Australia and New Zealand: Climate • Marine west coast (Cfb) climate predominates in the eastern highlands section of Australia and in New Zealand. South of Sydney and at higher elevations to the north the climate is commonly classified as humid continental, despite the location. North of Sydney higher summer temperatures change the classification to humid subtropical, while still farther north, beyond approximately the parallel of 20 S., hotter temperatures and greater seasonality of rain cause essentially subhumid conditions.
Australia and New Zealand: Climate • Tropical Savanna (Aw). This climatic type is found in Northern Australia, from near Broome on the Indian Ocean to the coast of the Coral Sea. It receives heavy rainfall during a portion of the (Southern Hemisphere) summer season, but experiences almost complete drought during the winter six months, or more, of the year. This highly seasonal distribution of rainfall is essentially the result of monsoonal winds which blow onshore during the summer and offshore during the winter. The predominant vegetative type is savanna (coarse grasses with scattered trees and patches of woodland).
Australia and New Zealand: Climate • Mediterranean or dry summer subtropical Csa). The southwestern corner of Australia and the lands around Spencer Gulf have a Mediterranean or dry summer subtropical type of climate with subtropical temperatures, winter rain, and summer drought. In winter the Southern Hemisphere belt of the westerly winds shifts far enough north to affect these districts, while in summer this belt lies offshore to the south and the land is dry. Agricultural possibilities are limited by the lack of high highlands to catch moisture and supply irrigation water to lowlands.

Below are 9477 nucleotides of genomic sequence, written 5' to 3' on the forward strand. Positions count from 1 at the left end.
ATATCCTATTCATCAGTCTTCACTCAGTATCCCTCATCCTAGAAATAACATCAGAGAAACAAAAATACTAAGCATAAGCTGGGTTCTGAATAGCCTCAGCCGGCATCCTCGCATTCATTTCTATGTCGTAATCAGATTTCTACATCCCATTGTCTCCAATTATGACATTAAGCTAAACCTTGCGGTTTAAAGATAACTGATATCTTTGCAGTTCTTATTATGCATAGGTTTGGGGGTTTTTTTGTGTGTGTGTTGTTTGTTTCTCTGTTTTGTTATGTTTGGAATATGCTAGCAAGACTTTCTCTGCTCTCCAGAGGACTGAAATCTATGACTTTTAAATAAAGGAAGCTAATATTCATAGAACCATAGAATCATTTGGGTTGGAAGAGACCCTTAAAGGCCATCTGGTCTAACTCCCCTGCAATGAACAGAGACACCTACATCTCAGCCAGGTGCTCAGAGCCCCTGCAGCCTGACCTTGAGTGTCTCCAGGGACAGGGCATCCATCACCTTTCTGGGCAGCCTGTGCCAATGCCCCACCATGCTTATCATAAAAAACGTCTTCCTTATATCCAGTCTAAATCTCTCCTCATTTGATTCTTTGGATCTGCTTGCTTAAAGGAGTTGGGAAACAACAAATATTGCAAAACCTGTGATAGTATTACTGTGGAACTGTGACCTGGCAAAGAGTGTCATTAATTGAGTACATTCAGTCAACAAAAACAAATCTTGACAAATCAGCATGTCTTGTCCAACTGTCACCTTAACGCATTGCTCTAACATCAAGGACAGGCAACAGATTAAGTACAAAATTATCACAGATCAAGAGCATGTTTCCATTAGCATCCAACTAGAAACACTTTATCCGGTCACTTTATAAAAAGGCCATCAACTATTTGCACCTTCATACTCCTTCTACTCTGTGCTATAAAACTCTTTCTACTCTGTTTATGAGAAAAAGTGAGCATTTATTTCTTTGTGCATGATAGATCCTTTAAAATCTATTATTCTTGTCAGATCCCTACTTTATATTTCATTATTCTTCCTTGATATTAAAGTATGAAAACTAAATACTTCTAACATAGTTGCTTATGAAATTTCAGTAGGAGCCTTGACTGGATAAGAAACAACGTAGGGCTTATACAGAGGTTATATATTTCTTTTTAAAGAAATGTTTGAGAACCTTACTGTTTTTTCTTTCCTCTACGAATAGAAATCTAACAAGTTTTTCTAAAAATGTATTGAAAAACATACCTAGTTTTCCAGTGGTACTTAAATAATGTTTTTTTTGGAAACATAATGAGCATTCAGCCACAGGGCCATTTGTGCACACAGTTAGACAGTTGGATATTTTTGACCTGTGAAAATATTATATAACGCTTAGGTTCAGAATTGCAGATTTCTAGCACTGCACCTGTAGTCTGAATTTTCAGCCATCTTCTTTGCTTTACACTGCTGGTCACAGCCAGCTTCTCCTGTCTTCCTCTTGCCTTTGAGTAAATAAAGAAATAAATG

Australia and New Zealand: Climate • The Dry Interior (BSh) • The huge interior of Australia is a desert, surrounded by a broad fringe of semiarid grassland ( steppe) which is transitional to the more humid areas around the edges of the continent. They extend to the coast in the northwest and along the Great Australian Bight in the south. This area is too far south to get much rain from the summer monsoon, too far north to benefit from rainfall brought by the westerlies in winter, and is shielded from Pacific winds by the eastern highlands.